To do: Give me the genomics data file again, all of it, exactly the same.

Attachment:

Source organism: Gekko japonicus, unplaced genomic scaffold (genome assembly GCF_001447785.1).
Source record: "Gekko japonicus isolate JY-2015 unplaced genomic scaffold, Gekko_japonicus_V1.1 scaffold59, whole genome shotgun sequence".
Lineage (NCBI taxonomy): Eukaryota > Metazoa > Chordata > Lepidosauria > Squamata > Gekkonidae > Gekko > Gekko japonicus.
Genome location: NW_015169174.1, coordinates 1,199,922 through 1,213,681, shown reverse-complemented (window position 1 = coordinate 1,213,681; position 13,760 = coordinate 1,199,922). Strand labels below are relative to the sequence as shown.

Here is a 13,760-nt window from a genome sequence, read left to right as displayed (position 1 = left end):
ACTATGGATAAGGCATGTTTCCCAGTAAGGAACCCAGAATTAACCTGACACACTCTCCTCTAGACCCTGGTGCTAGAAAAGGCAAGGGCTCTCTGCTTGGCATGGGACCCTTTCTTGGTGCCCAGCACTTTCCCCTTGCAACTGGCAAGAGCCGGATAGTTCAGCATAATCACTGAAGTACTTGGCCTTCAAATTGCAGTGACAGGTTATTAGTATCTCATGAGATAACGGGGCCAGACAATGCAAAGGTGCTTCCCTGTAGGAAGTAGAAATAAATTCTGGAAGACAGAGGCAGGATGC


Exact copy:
Source organism: Gekko japonicus, unplaced genomic scaffold (genome assembly GCF_001447785.1).
Source record: "Gekko japonicus isolate JY-2015 unplaced genomic scaffold, Gekko_japonicus_V1.1 scaffold59, whole genome shotgun sequence".
Lineage (NCBI taxonomy): Eukaryota > Metazoa > Chordata > Lepidosauria > Squamata > Gekkonidae > Gekko > Gekko japonicus.
Genome location: NW_015169174.1, coordinates 1,199,922 through 1,213,681, shown reverse-complemented (window position 1 = coordinate 1,213,681; position 13,760 = coordinate 1,199,922). Strand labels below are relative to the sequence as shown.

Here is a 13,760-nt window from a genome sequence, read left to right as displayed (position 1 = left end):
ACTATGGATAAGGCATGTTTCCCAGTAAGGAACCCAGAATTAACCTGACACACTCTCCTCTAGACCCTGGTGCTAGAAAAGGCAAGGGCTCTCTGCTTGGCATGGGACCCTTTCTTGGTGCCCAGCACTTTCCCCTTGCAACTGGCAAGAGCCGGATAGTTCAGCATAATCACTGAAGTACTTGGCCTTCAAATTGCAGTGACAGGTTATTAGTATCTCATGAGATAACGGGGCCAGACAATGCAAAGGTGCTTCCCTGTAGGAAGTAGAAATAAATTCTGGAAGACAGAGGCAGGATGC